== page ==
April 23, 2016
Some of my best childhood memories are of driving along dirt roads with my grandparents and picking wild muscadines along barbwire fencerows and then cooking jelly with my grandmother. My wife and I have recently purchased some wooded property with muscadine vines all over the shaded ground and running up some of the trees. We didn't see any fruit this year. I don't know if these are male plants, or females without males nearby. I have seen online self-pollinating muscadines for sale and they claim these will pollinate nearby vines. What species is/are the native muscadine here in Central Arkansas? What do you recommend for increasing production of fruit on the native plants already growing? What variety of muscadine should I get if I purchase plants to aid in pollination and what do you think of self-pollinating vs. male/female plants? Is there anything we can do to beat any wildlife consumers to the grapes when we get some?
The wild muscadine is Vitis rotundifolia but taste and color can vary by plant. In the wild there are separate female plants and separate male plants. The self-fruitful varieties have perfect flowers, with both male and female parts together. These self-fruitful types can pollinate your wild plants, provided your wild plants are females. You can order female plants and perfect flowering or self-fruitful plants. If you have room to plant more muscadines in your yard then plant a variety of types to get a wide range of fruit. If space is limited, plant one of the self-fruitful types . The resulting fruit on the female plants tends to be a tad larger than the fruit on a self-fruitful variety, but they both taste great.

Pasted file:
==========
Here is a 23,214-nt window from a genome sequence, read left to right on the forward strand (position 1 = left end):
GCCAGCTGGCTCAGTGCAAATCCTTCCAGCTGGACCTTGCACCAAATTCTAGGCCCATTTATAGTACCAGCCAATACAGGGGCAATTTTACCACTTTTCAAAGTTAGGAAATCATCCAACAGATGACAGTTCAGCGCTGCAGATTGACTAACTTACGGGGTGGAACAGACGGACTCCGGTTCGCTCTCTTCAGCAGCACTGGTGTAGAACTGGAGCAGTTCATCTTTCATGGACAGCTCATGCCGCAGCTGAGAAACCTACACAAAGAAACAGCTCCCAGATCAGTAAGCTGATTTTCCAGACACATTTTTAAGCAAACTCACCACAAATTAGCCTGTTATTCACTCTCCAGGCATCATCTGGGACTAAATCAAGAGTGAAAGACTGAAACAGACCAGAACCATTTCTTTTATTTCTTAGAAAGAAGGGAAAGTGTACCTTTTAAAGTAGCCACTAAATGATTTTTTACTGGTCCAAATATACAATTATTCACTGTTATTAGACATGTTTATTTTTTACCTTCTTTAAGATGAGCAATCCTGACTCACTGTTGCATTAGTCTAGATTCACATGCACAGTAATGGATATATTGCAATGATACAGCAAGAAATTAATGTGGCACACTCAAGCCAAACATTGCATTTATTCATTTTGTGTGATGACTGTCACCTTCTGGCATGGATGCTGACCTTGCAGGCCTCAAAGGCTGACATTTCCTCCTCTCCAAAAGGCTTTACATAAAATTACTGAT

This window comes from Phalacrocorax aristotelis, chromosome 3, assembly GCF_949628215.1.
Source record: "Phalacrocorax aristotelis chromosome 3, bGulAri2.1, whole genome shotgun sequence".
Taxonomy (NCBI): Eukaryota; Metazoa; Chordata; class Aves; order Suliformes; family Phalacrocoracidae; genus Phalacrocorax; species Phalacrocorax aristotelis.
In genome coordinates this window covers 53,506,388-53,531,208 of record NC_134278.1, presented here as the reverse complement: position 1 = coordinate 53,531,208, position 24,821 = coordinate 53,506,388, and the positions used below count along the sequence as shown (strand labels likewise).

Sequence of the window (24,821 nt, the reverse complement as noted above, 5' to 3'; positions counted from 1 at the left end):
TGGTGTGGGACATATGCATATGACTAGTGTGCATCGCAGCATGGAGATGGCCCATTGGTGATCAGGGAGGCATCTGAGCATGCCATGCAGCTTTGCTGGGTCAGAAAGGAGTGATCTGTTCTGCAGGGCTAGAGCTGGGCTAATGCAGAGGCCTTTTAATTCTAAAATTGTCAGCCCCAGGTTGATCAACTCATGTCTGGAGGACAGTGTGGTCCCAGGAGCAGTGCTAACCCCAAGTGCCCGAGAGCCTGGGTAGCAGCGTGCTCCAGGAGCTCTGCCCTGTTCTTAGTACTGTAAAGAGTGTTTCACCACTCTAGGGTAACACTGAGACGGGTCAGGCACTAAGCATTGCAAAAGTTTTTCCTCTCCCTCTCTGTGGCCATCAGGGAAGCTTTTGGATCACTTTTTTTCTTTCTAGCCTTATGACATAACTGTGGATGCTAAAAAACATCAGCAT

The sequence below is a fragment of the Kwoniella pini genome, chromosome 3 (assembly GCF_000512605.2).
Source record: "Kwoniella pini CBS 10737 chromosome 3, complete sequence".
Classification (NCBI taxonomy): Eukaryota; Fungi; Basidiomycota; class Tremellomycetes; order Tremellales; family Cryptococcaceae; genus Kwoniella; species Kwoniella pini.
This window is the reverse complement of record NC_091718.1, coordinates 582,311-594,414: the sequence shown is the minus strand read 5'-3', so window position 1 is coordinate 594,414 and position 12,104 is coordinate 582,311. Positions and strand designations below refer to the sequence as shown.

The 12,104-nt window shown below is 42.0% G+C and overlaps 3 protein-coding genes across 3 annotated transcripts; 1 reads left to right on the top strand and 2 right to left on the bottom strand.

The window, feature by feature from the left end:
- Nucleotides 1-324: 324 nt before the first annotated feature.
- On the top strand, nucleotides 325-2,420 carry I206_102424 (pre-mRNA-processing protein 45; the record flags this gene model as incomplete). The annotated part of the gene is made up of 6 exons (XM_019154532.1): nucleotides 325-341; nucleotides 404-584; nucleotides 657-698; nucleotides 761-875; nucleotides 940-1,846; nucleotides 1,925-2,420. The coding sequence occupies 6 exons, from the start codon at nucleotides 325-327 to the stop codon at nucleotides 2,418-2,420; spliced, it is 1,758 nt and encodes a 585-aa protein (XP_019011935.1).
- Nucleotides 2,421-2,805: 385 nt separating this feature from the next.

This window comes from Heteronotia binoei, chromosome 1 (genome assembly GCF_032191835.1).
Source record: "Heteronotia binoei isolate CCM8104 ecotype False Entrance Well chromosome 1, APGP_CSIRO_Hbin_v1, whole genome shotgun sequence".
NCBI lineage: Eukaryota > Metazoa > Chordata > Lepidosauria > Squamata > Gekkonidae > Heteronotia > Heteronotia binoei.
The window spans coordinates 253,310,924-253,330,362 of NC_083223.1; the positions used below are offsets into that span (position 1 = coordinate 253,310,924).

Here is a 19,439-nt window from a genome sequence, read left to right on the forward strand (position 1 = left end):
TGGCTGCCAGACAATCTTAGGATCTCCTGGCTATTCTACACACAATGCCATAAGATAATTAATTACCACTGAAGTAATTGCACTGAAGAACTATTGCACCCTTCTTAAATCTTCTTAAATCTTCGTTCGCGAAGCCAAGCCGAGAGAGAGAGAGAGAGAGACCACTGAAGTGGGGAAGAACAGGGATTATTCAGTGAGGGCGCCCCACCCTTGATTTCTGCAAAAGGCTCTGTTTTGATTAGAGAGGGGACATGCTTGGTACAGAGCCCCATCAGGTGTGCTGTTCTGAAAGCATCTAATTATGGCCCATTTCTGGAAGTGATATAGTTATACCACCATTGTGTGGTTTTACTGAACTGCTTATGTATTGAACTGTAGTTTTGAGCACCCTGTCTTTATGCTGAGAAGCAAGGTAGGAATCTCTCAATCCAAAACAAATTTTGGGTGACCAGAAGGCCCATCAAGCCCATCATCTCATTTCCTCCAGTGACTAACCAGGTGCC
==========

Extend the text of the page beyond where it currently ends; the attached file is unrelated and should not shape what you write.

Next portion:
We have an unknown vine that grows on our back yard fence. In the spring it blooms tiny yellow fragrant flowers and in the fall it bears fruit/berries. The fruit is first light green with white spots and ripens to a black color. The inside is soft white meat with a nice smell. A very slight touch of the meat to tongue tasted sweet but not like anything we have known before.
I believe you have some type of muscadine--what particular variety; I am not sure, as I am not an expert. Some varieties do have fragrant flowers and the fruit size can vary, variety to variety. The skin of muscadines is typically pretty leathery and tough, but it has flavor and you can eat the meat inside, and then spit out the seeds and skin. Some new varieties have edible skin, but most of our wild ones, you chew on and discard the outer shell. They typically ripen in late summer to fall, depending on our growing season.
I have a scuppernong vine that has gotten out of control. I was recently told to cut the vine down to the ground and let it restart. This seemed a little extreme and I am not sure I would be brave enough to do this to mine. What are your thoughts on this advice?
Is it producing well? If it is, then there is room to salvage it. Scuppernongs are a type of muscadine grape and they can be quite prolific. You also need a male and a female plant to get fruit. I would try to prune it back by 1/3 – ½ and try to keep it pruned to a trellis or fence. If left to its own devices, it can grow up into your trees and all over your landscape. Growing in the shade of a large tree can cut down on its production. It does much better in full sun. Make sure to prune annually to keep it growing and producing to its full potential.
I have looked up information about pruning muscadines but after looking at mine I am confused as to how to prune them. Last year they had a lot of foliage but very little fruit. The year before that they had a lot of fruit. I have a main stalk then several long branches out from that and from the branches I have hundreds of very little twig-like branches. The vine is on a chain link fence. Can you tell me how I need to prune these?
Muscadines should be pruned every year in late February. Muscadines produce fruit on spurs- the short stubby growths that occur on the main vine or arm of the grapevine. You probably have two arms or main runners on the top of the fence. Prune those to a length of two to three feet in each direction and then shorten the spur growth along the cane. When you are finished it will look pretty bare, but each spur should contain 3-4 buds which produce fruit.
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